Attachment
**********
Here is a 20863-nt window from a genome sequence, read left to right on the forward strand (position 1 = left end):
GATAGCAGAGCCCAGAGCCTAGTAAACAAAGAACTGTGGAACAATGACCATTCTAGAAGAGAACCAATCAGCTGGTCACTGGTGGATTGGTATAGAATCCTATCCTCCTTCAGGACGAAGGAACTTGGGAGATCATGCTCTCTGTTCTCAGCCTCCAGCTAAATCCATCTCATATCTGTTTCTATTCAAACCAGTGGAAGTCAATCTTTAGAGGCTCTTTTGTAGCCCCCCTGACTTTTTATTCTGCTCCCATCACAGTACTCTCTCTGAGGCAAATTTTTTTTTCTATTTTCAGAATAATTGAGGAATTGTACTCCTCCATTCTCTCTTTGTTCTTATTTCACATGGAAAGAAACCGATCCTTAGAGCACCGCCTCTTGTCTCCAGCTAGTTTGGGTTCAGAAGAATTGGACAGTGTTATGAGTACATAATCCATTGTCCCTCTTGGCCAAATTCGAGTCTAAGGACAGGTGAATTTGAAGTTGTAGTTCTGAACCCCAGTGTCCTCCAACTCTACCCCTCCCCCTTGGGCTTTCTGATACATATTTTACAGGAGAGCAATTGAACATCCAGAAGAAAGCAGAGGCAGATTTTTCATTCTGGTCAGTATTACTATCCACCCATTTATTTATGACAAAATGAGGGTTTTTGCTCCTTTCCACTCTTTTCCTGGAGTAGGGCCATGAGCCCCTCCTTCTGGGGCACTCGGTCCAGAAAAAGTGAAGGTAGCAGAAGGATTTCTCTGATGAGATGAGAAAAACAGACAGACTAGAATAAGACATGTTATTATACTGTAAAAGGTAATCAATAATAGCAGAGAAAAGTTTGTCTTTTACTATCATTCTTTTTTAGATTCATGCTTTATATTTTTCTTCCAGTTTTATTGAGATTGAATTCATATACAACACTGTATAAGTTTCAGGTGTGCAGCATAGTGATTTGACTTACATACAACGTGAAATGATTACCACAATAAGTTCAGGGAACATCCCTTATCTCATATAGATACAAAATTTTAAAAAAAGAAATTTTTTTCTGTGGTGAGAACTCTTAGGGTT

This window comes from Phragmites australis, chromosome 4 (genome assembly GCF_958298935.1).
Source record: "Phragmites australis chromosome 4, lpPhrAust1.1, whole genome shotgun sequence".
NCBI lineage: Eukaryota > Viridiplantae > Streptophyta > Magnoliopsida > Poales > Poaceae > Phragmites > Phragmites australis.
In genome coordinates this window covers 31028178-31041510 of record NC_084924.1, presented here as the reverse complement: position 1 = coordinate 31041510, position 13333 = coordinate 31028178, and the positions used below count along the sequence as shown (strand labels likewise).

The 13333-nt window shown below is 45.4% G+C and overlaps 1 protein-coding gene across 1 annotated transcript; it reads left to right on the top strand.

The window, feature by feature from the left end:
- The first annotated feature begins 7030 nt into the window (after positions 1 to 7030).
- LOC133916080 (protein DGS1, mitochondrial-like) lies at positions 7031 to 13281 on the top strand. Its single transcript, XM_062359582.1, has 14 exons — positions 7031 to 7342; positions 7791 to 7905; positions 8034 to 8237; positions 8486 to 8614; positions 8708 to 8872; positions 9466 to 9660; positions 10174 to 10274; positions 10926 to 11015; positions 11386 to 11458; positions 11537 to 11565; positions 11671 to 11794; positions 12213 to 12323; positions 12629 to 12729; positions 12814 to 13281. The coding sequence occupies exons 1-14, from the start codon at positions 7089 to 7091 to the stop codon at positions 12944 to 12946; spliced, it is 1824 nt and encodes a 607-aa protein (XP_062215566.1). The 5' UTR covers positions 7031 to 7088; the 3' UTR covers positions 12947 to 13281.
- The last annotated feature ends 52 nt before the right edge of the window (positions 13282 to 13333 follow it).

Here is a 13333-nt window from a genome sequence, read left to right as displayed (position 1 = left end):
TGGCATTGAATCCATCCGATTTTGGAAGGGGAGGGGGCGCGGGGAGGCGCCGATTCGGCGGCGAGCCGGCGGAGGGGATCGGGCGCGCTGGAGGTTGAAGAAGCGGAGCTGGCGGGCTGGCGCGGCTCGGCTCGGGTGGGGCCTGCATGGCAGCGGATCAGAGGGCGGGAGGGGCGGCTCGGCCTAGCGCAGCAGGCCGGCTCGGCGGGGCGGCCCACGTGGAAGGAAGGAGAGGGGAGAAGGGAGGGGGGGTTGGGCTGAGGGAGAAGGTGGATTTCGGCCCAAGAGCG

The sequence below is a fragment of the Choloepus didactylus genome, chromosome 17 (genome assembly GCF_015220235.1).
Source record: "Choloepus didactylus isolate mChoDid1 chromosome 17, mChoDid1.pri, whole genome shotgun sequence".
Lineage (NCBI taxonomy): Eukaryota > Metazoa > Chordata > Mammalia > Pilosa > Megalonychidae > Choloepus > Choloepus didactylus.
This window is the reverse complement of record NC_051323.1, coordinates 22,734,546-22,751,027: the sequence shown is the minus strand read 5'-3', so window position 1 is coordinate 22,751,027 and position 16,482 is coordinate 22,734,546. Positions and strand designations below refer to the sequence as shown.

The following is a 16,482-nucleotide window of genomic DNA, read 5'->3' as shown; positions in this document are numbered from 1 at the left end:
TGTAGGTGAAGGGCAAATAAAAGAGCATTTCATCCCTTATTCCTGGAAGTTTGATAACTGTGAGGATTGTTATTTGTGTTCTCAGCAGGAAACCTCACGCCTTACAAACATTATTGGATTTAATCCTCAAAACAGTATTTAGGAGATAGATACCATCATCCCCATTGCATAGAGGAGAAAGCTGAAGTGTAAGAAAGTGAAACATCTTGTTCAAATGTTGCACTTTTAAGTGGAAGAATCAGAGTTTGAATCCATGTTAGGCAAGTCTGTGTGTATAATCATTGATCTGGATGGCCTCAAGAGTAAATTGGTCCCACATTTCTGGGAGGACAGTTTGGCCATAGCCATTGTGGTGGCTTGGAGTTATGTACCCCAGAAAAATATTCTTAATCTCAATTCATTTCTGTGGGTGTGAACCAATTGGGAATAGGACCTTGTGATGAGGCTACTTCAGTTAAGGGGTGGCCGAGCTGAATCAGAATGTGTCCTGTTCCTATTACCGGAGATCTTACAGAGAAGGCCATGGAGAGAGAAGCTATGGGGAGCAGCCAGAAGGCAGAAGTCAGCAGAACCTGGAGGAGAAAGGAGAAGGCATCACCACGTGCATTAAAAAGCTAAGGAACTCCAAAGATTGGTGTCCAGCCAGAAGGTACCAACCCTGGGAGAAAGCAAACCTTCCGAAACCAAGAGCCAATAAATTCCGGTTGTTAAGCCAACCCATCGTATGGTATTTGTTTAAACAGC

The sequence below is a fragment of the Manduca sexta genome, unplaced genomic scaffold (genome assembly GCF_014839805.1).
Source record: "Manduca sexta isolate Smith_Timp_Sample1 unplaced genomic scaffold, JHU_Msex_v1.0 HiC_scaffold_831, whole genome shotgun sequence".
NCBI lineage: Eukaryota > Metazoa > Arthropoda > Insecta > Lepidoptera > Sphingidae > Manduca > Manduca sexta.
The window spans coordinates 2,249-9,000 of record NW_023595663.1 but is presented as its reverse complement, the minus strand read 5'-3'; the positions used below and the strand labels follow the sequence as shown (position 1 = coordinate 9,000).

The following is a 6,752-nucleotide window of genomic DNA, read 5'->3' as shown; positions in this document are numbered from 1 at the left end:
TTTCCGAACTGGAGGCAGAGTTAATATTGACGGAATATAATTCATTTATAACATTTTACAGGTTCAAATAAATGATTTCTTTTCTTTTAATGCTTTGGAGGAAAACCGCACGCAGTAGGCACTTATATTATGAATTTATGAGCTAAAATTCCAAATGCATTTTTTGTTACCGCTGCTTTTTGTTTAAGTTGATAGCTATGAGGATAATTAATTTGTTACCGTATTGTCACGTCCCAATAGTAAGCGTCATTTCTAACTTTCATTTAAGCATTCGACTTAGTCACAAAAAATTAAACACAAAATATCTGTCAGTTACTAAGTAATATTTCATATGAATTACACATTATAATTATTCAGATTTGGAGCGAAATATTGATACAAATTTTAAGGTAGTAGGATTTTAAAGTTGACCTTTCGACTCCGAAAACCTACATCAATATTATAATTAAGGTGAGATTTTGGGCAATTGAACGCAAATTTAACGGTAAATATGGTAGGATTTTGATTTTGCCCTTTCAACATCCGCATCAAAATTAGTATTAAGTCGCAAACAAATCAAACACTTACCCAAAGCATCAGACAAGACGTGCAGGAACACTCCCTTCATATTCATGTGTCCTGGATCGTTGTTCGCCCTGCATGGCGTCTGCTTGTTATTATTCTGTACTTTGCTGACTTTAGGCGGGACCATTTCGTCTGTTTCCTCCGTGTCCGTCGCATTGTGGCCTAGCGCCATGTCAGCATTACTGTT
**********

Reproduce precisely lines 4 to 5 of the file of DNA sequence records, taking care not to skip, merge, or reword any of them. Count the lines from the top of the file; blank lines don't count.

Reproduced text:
Source record: "Phragmites australis chromosome 4, lpPhrAust1.1, whole genome shotgun sequence".
NCBI lineage: Eukaryota > Viridiplantae > Streptophyta > Magnoliopsida > Poales > Poaceae > Phragmites > Phragmites australis.